In connection with the armed services personnel, after spending several years during several sessions considering various bills, Congress in the Eighty-first Congress, finally passed a law, now Public Law 598, extending to veterans their patents for a period of twice the length of their time in service, on the sole condition that they show they were not able to benefit from them during the time of such service.

In a report on the hearings held by a subcommittee of the House Judiciary Committee of the Eighty-first Congress, in reporting the above public law favorably, the committee said in part:

"Representations were made and were seriously considered by the House committee that the benefits of such legislation should inure to all patentees who suffered losses by reason of being unable through shortages of materials or other reasons during the war to prosecute and exploit their patent rights. That committee, however, felt that to provide relief for all such persons who suffered losses in this manner would be to overlook the many thousands of persons in other walks of life who suffered grievous and irreplaceable losses in their fortunes because of the circumstances of war. For most of such persons no govern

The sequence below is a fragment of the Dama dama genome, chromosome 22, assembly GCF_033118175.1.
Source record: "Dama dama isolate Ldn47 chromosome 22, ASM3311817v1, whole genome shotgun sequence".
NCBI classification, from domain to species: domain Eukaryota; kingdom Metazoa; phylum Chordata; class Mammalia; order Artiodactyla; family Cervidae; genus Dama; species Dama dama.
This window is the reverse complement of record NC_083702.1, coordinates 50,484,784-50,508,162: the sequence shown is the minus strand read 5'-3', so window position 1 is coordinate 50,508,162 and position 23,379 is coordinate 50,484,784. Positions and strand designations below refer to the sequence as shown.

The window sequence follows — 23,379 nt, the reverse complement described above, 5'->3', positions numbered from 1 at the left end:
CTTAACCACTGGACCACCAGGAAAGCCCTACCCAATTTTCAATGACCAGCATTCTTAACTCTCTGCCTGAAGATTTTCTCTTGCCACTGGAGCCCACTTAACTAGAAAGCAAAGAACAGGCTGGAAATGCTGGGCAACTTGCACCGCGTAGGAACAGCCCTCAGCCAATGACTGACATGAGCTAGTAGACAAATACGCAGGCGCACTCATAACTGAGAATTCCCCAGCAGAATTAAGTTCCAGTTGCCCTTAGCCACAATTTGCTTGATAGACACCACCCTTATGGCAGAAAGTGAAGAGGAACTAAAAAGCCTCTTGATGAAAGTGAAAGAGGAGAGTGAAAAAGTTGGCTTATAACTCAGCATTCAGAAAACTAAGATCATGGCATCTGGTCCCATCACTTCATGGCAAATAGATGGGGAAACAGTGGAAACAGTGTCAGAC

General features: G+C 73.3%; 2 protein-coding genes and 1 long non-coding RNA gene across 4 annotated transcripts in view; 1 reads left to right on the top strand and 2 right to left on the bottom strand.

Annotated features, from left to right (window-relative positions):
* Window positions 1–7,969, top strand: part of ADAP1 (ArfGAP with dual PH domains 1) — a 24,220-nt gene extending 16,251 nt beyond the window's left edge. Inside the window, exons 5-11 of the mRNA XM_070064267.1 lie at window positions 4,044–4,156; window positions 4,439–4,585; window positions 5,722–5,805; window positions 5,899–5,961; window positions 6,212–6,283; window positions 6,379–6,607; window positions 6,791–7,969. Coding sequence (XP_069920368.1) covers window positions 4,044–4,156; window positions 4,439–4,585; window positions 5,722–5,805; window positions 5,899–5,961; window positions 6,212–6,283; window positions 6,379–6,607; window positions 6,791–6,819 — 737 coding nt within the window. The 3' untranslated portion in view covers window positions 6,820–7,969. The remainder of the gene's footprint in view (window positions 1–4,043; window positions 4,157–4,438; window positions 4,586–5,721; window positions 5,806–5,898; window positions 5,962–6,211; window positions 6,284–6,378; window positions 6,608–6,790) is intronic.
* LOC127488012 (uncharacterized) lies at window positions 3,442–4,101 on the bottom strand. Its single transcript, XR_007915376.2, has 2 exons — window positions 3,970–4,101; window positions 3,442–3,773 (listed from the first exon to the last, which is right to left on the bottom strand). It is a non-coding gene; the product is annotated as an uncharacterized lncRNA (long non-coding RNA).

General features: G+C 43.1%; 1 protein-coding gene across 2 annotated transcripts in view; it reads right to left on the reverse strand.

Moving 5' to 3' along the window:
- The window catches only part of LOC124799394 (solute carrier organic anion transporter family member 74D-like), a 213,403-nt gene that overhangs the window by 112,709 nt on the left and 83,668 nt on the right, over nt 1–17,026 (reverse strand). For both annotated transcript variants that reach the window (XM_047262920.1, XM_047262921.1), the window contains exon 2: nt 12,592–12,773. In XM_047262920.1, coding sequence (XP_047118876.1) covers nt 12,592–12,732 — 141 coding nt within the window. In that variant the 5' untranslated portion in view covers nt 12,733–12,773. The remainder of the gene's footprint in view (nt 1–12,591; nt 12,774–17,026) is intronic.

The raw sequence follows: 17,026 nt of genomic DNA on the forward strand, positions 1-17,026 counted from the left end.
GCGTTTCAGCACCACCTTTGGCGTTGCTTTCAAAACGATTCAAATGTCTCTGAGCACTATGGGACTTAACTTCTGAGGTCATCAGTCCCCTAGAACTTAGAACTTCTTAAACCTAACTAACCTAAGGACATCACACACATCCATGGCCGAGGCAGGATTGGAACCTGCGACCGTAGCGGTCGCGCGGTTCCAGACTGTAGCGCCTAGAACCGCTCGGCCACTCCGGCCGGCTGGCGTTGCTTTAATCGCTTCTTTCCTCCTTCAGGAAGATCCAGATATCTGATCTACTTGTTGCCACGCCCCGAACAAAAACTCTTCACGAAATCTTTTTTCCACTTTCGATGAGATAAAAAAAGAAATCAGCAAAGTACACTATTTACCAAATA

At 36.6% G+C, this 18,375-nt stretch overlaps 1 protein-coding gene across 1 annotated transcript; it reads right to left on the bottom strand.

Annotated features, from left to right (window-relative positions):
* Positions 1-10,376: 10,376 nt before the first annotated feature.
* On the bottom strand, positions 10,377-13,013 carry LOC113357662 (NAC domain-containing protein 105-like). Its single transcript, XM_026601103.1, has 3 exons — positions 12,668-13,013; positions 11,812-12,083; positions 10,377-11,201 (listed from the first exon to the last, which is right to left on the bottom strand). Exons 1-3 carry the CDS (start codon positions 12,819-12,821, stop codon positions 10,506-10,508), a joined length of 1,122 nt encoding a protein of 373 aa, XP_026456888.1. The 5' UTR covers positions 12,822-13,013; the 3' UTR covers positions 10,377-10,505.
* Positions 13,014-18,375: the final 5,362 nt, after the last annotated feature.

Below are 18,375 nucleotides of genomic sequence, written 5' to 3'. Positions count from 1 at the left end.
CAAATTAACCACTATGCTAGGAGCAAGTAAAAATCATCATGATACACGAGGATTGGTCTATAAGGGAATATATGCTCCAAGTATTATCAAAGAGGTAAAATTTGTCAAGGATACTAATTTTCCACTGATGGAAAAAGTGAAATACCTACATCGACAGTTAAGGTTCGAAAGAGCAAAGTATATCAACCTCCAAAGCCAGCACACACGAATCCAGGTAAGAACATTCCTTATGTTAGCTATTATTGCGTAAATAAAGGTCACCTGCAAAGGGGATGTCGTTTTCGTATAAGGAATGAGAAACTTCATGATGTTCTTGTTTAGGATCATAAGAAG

mental relief has been or could reasonably be afforded, for such conditions cannot reasonably be considered by thinking persons the responsiblity of the Government to restore.